The Collector (Acquisatorius domesticae). Snaps up all the freebies. Hopes nobody is looking. Labors to avoid intrusive queries as to how they arrived on the show floor in the first place. Has no intention of purchasing any products or services. Has neither knowledge of those products or services, nor any desire to learn about them. Apparent mission in life is to populate impoverished suburbs with lifesaving post-it notes and ballpoint pens adorned with pick-and-place manufacturer logos. Perhaps the flea market stand needs restocking. Never, ever makes eye contact. Frequently hunched over from the accumulated burden of hoisting multiple swag bags.

There have been evolutionary tools as well. The development of JTAG/boundary scan hardware and software at Texas Instruments and H-P falls, in my opinion, into this latter category. As boards got smaller, program enhancements became necessary as a substitute for gaining direct, dedicated physical access to chains of digital devices. The four IEEE 1149.1 compliant pins (TDI, TDO, TCK, TMS) became substitutes for test points, creating in effect virtual ICT, thereby directly addressing the challenge posed by increased packaging density, just in time for the advent of smartphones and tablets. Through the years, boundary scan technology has been refined to the degree that it is now used in standalone mode on the bench, in ICT, and, increasingly, on flying probe test systems.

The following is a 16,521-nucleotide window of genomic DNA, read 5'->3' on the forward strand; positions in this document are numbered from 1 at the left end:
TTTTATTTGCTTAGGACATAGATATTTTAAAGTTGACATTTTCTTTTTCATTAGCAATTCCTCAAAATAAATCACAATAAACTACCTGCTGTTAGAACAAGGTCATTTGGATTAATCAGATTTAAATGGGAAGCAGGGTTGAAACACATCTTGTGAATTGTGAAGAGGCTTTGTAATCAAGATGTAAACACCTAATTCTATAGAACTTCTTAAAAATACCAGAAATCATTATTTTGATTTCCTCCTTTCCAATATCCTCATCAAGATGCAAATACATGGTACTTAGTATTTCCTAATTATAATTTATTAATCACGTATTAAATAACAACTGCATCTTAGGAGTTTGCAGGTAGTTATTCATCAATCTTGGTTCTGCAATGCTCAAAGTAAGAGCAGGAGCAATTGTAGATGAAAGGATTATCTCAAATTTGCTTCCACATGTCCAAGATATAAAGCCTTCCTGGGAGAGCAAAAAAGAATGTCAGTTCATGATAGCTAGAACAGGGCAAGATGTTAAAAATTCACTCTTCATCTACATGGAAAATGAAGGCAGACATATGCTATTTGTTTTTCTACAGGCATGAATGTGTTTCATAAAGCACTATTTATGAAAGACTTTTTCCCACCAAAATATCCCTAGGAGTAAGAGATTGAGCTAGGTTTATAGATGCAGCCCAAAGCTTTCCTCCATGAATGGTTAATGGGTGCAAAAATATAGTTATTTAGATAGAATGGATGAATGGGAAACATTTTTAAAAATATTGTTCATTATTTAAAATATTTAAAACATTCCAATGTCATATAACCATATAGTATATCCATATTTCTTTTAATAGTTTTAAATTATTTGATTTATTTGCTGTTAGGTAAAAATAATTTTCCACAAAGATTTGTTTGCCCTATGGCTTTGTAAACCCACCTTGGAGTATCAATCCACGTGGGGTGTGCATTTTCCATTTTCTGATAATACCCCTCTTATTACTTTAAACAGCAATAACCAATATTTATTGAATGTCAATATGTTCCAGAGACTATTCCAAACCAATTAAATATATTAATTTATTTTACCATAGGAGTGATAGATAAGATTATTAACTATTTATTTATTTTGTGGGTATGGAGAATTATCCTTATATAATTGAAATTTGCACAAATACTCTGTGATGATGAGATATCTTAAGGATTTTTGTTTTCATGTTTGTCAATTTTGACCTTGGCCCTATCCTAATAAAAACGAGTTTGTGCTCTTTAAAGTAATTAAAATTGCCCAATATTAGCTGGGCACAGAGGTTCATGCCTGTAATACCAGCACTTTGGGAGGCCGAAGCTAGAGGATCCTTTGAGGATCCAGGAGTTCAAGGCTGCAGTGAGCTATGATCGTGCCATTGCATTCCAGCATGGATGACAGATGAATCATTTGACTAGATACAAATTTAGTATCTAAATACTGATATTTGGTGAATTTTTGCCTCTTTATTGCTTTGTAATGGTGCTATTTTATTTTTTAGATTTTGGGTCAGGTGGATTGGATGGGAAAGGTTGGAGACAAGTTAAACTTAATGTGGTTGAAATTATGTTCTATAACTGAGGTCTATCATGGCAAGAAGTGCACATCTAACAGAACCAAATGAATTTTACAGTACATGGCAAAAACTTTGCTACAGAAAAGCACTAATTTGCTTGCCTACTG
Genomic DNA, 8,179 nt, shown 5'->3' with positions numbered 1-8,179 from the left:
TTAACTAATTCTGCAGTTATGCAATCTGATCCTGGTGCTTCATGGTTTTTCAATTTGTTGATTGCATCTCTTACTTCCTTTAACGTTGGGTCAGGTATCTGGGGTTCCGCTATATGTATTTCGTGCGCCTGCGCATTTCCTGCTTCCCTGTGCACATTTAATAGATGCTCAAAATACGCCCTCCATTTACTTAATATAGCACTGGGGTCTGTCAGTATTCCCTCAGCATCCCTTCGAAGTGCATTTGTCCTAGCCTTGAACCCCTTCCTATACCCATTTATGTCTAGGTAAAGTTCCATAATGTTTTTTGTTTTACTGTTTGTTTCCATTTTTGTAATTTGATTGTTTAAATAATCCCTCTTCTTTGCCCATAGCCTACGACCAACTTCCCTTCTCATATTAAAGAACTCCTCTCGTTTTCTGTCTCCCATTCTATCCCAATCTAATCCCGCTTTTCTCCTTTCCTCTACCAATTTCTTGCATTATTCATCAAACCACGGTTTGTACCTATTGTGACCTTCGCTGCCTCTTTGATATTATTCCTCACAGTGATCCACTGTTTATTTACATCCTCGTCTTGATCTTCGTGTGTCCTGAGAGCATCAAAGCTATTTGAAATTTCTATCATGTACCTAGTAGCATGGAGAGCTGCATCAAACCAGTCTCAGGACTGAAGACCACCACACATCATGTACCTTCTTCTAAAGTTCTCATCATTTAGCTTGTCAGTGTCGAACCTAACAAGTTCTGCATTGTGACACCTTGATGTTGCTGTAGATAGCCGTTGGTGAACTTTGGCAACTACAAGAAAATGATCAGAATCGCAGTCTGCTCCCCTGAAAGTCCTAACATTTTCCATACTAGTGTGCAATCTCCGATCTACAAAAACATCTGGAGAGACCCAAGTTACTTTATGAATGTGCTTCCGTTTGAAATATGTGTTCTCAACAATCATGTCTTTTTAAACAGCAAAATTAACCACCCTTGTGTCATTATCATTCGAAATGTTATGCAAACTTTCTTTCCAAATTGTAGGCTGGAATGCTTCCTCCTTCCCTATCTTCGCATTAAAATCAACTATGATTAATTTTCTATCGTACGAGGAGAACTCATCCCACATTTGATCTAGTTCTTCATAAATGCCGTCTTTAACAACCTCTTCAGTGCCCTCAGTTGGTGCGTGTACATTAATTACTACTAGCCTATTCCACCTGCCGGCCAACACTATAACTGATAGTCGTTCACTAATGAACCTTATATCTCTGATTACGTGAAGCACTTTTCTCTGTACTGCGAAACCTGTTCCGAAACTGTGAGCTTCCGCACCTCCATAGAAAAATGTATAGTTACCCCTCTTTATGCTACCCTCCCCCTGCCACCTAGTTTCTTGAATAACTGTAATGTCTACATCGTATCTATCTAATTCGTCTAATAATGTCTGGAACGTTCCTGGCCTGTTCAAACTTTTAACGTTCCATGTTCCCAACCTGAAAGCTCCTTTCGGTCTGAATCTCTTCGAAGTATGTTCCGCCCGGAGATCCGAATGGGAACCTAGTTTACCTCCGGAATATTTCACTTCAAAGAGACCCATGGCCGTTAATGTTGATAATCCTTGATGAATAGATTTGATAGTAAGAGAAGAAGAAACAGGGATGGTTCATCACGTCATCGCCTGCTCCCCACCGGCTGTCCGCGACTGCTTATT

Now, the specifics.

I would characterize this year’s crop of testing and test engineering equipment on display as evolutionary rather than revolutionary. For example, 3D was the big buzzword among all of the x-ray and AOI manufacturers. It has been for the past few years, with manufacturers trying to one-up each other in megapixels and superior resolution. All in my estimation continue to struggle with the engineering challenges posed by the throughput/resolution tradeoff. Several manufacturers cautioned me as a potential future user not to make any important purchasing decisions in the x-ray/AOI direction until they showed me their Next Big Thing (NBT). Unfortunately, in almost all cases NBT was not on the show floor (doubtless still at Area 51 undergoing flight testing by night out of prying eyes of Russian and Chinese spy satellites). Maybe next year.

The Consultant (Anologus obsolescens). Distant relation to the Collector. Very distant. Invariably old guys. Always guys. The ur-nerds. Frequently legacy vacuum tube dwellers irrevocably trapped in a solid-state world. Another cohort having no intention of purchasing any products or services. Love data books. Fun at parties. Consultants inhabit two subgroups: The first lacks any redeemable social skills and hopes you won’t notice them skimming all your booth’s brochures in one graceful stroke into their souvenir swag bag. It’s all over in seconds. The second subgroup locks eyes and never leaves, regaling you with one story after another about the Redstone or Bomarc missile programs or the way we did it at Philco Ford or when we beta-tested the IBM 360. Usually lives alone or with aging mother. Likes to win prize raffles because it makes them feel wanted for the first time in decades.